You can add freshly revealed breast milk to cooled or frozen milk you expressed previously in the same day. Nevertheless, completely cool the freshly revealed breast milk in the fridge or a cooler with ice packs before including it to previously chilled or frozen milk.
Think about getting a car adapter and a battery pack for your electric pump. Some electric pumps can also be converted to manual use– learn how to do this ahead of time. Think about getting a hand pump to use as your back-up pump. Find out how to hand reveal your milk.
Can I Refreeze Breast Milk?
You’re not expected to refreeze thawed milk, sadly. You also only have 24 hours to use it, as soon as defrosted.
Avoiding Your Expressed Milk from Defrosting
The first agenda is to try and prevent the milk from entirely defrosting. If there are still ice crystals in the milk, then it is still considered frozen– it is safe to either use the milk or return it to a working freezer.
Some ways to keep your milk frozen:
- If you have access to a generator, use it to operate your freezer during a power blackout.
- If a next-door neighbor or a nearby shop has power, ask if you can keep your milk in their freezer until power is brought back. Make certain your milk has contact info on it!
- In your freezer (with no power): Open the freezer as low as possible. Food will stay frozen longer if the freezer is complete: if you understand ahead of time that you might lose power, fill voids in your freezer with containers of water so that there is extra ice rather of void. Keep your expressed milk in the middle of the freezer, far from freezer walls. A complete freezer will hold the temperature for roughly 48 hours (24 hours if it is half full) if the door remains closed.
- In a cooler: Pack the cooler as full as possible, to slow thawing. Crumpled paper is a good insulator if there is extra air area in the cooler. Covering the cooler with blankets will likewise help to keep it cold.
- Additional air area in your freezer or cooler can be filled with dry ice, Techni Ice, “blue ice,” containers of water or ice, or snow.
- Are you in an area with snow on the ground? You might be able to keep your milk in a snow bank, out of the sun, or use snow/ice to keep your milk cool in your freezer or cooler.
What If the Milk has Totally Thawed?
Existing standards advise that this milk be used within 24-48 hours (24 hours if baby is a preemie or has immune problems that need more stringent preventative measures) and not refrozen.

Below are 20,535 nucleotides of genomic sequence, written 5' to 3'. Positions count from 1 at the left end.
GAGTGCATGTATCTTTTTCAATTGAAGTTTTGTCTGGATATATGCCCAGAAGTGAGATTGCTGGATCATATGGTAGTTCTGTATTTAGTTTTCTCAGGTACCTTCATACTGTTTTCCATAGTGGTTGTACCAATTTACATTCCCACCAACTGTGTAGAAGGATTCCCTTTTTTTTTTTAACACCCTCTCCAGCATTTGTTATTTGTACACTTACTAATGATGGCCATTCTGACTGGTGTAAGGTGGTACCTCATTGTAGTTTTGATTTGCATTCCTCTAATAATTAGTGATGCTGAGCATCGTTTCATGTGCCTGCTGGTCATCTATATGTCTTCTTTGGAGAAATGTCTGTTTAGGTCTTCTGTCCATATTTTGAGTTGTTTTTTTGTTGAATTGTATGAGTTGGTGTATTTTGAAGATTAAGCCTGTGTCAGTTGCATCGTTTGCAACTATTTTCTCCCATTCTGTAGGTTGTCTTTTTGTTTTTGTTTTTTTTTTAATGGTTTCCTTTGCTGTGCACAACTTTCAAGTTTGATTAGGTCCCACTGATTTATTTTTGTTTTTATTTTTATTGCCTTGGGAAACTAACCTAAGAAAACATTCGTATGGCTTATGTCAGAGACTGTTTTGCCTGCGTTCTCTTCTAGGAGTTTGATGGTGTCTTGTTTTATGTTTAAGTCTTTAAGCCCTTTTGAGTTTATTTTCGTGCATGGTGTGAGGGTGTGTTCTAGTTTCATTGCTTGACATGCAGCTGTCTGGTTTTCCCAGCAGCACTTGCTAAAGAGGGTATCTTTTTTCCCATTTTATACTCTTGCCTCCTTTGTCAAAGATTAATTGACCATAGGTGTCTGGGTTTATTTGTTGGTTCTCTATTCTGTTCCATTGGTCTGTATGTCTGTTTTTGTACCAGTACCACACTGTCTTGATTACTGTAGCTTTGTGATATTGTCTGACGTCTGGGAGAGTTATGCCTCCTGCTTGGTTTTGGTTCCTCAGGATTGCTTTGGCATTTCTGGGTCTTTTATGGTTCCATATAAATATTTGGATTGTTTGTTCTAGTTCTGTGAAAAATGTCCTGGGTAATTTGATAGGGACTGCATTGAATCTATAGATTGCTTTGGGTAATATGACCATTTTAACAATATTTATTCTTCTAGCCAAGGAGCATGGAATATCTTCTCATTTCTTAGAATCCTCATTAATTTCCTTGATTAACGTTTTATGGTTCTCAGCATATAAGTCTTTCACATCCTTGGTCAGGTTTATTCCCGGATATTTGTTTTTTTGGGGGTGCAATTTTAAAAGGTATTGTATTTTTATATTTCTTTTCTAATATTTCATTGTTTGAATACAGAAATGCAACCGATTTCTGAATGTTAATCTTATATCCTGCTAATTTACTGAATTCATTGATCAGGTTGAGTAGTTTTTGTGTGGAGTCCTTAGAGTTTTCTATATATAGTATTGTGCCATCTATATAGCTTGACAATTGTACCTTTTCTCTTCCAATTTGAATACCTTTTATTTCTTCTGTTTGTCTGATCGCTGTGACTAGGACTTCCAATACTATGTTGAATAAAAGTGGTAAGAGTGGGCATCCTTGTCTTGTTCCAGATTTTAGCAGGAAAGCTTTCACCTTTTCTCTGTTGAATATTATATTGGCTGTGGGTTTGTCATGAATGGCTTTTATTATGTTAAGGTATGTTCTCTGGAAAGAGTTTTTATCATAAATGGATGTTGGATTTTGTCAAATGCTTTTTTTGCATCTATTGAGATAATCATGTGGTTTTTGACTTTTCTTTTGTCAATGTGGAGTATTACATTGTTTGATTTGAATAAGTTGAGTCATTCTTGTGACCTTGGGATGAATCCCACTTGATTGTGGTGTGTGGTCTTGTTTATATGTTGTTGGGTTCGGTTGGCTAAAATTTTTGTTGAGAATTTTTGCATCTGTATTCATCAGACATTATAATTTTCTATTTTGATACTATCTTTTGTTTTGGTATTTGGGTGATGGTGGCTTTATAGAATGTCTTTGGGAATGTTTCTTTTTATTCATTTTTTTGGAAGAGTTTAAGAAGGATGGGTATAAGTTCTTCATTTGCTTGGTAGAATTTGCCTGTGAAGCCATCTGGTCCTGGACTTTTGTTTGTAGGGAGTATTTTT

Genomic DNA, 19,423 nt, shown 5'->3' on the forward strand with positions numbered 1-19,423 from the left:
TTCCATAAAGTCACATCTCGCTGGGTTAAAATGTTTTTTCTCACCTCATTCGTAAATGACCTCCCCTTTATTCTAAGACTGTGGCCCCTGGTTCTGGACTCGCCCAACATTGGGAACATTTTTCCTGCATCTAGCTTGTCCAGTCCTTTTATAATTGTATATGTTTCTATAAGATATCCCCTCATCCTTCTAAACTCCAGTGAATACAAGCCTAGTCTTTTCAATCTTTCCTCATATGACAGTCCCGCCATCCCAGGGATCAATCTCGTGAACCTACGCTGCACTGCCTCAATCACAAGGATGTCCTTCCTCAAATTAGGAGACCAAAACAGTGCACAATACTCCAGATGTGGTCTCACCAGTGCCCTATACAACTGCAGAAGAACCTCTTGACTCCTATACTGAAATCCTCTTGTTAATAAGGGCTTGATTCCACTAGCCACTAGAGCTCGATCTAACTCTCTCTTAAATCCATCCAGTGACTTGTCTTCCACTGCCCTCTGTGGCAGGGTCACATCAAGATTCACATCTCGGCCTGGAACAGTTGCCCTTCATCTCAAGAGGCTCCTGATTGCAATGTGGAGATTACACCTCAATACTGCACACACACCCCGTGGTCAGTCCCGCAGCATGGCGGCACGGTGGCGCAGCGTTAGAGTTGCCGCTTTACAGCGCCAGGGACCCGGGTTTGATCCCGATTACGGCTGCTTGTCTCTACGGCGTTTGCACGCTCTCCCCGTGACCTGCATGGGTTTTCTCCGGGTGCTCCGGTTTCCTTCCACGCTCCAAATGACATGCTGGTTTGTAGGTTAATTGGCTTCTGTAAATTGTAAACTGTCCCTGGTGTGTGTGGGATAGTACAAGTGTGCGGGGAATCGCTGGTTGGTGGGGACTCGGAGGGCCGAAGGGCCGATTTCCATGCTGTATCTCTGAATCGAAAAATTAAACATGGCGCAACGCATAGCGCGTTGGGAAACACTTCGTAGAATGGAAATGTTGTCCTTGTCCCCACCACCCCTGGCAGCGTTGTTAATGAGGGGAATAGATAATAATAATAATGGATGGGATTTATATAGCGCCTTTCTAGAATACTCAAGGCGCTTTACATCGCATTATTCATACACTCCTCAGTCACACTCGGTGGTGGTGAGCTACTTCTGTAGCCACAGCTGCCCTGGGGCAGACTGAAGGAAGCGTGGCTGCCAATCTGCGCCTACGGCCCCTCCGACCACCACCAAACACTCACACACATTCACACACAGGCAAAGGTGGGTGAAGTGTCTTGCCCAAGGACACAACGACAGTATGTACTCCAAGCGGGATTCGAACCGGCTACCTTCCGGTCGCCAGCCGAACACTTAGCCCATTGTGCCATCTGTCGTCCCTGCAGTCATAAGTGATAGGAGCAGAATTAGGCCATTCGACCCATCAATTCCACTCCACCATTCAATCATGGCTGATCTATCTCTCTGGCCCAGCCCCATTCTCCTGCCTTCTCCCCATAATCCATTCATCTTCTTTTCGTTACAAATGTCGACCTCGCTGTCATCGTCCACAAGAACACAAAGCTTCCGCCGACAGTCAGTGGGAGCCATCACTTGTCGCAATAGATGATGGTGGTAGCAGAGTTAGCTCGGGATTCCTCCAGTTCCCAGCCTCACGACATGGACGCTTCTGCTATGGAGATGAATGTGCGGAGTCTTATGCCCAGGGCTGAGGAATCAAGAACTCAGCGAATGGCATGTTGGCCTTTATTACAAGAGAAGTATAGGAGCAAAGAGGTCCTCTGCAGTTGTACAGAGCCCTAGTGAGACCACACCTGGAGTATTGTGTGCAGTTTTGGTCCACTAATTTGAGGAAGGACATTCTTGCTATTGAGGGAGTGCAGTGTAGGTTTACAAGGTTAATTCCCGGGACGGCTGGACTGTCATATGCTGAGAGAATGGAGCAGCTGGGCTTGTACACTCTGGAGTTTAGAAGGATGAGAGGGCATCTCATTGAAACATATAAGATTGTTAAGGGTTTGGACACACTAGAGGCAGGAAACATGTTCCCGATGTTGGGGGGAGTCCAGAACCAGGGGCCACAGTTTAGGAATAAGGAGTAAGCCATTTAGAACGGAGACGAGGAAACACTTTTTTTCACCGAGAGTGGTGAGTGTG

There is little information on refreezing of thawed human milk. Bacterial growth and loss of anti-bacterial activity in thawed milk will differ depending on the method of milk thawing, duration of the thaw, and the amount of bacteria in the milk at the time of expression. At this time no suggestions can be made on the refreezing of thawed human milk.
However, there is some info on refreezing human milk. A 2006 research study looked at the results of refreezing previously frozen milk. The researchers used donor milk that had actually been revealed by moms without following any special hygienic guidelines.
The frozen milk was defrosted overnight at refrigerator temperature level, separated into batches, then refrozen in separate batches and defrosted for a 2nd time to space temperature level.
At this point, different batches were maintaineded at 46°F (+8°C) for 8 or 24 hours; kept at 73°F (+23°C) for 4 or 8 hours; exposed to multiple freeze-thaw cycles of various lengths; and (control) maintaineded at -4°F (-20°C).
Vitamin content was appropriate for all the refrozen samples, and none of the sample batches that had been refrozen had hazardous levels of bacteria.
The information generated by the authors support the contention that milk is relatively robust. Milk that has been left unrefrigerated for less than 8 hours, or positioned in the refrigerator for a day, is safe to use and keeps a great part of its nutritional value.
Additionally, it appears that unpasteurized milk that has been accidentally defrosted stays safe to use provided it has not been left too long in an unthawed condition. Based upon these information, it appears that unpasteurized milk that has actually thawed in the fridge for up to 8 hours might be safely refrozen.
Furthermore, this information would appear to support making use of frozen milk to which fresh milk has been added and after that refrozen. This should enable easier storage and for the salvage of milk that mothers may otherwise have been informed to dispose of.
We hope the above info was practical. Do not hesitate to share if you know any info.
Good luck! Have a nice weekend!